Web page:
NASHVILLE, Tenn. (WKRN) – It’s fair to say Mike Vrabel can sometimes be a little rough around the edges.
It’s necessary intensity for the job he performs, but where does that natural intensity come from?
I dug into his roots and tried to get the best picture of something that’s, frankly, hard to picture: Mike Vrabel as a kid.
“Probably one of the best examples of a mixture of intensity and fun loving I’ve ever seen,” said his high school football coach at Walsh Jesuit, Garry Rardin.
“I got to see a lot of different sides of Mike and it was just amazing. He would be in the front row of Spanish 1, and I don’t know if he ever did not have a smile on his face,” said Rardin, who was also his Spanish teacher. “And then, to watch that same kid on the football field be one of the most intense players you’ve ever seen, I think that was the amazing thing about him. I’ve never seen somebody with that much extreme in their nature, but that was Mike.”
Vrabel was a three-sport athlete who walked the halls of Walsh Jesuit with the same amount of calm confidence he still carries. Now, he strolls an NFL sideline.
“He was bigger than most kids at that age,” remembers his offensive and defensive line coach Steve Grescovich. “The one thing about it though, Mike would pick kids who were smaller to be on his team and help them out.”
His reach stretched from student to staff.
“The ladies that worked in the kitchen, they loved Mike. They loved being around him because they’d always have great conversations. Not only with them, but the custodial staff and that type of thing. He was the kind person that when you brought up his name in the school, everybody knew Mike.”
Almost immediately after becoming a first-time head coach, he invited Rardin to see him in action.
“I had tried to talk him out of coming down to Nashville,” said Rardin. “I said, “No Mike, I don’t want to. You’re just starting off.” And I’m thinking of me. My first year coaching. I was nervous I was worried about this, worried about that and Mike says, “No. Why? I want you there.”‘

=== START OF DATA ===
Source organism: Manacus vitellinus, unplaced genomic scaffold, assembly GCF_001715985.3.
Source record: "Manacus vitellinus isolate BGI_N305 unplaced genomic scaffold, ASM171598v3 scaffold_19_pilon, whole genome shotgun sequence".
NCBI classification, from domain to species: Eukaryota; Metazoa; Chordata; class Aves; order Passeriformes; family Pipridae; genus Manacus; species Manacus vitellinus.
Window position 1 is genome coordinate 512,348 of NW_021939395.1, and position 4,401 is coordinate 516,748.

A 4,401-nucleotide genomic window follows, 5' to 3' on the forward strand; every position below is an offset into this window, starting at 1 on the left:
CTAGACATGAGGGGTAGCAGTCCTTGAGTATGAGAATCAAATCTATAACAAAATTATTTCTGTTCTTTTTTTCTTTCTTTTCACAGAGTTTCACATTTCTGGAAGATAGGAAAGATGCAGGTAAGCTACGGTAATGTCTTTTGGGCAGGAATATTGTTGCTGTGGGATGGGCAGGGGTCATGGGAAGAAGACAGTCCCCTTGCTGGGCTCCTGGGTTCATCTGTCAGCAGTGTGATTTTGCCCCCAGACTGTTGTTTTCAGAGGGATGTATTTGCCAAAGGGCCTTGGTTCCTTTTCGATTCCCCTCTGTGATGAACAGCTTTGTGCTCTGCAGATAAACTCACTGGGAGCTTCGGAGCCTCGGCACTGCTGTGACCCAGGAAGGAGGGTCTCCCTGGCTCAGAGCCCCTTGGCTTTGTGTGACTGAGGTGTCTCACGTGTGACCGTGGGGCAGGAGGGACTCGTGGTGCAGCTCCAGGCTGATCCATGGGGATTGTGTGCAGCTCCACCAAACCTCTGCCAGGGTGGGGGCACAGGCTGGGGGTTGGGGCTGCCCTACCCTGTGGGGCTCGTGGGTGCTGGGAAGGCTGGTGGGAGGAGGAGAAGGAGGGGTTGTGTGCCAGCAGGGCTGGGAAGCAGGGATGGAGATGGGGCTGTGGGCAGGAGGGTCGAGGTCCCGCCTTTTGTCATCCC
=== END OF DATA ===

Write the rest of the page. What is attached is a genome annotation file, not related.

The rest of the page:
“We’d be in the car on the way to this radio show and he’d just start bringing up taco days from Spanish class. This was in the middle of his first time with a Pro Football team and he showed no signs. It was like he’d been doing that for years.”
Vrabel took Rardin to his media requirements and showed him around the building.
“He introduced me to this real nice lady it was just like he was talking to some lady on the street or his mom’s friend or whatever and we go down the hall and he was like oh yeah, that was the owner (Amy Adams Strunk).”
Vrabel’s seemingly-deceptive ease comes from his reputation for unmatched hard work. A prepared confidence that’s contagious.
“When I quit coaching after 35 seasons, I became the Dean of Students here (Walsh Jesuit) and quite frankly, I didn’t know if I was up to that. I wasn’t sure if I wanted to get involved with the administrative stuff, but actually, the lesson of Mike Vrabel is what has helped me. It’s that, “Why?” Just do what I did what before and just be me and continue to work and I’ll be fine,” said Rardin. “I think he’s right. Here I’ve learned it from a punk kid from Spanish 1 class.”
Three-straight playoff appearances and a favorite to win NFL Coach of the Year (which he did, by the way) for the fourth-year head coach. For those just getting to know him, it may seem miraculous. But, to those who have known him since he struggled to conjugate verbs, it’s not miraculous, it’s Mike.
“Coach of the Year does not shock me, and I wouldn’t be shocked if there were many more in his future because I don’t think Mike Vrabel’s going to change. I think people are gong to see that this is a special person and he’s very worth having around. I could see Mike Vrabel being around for a long time if he wants.”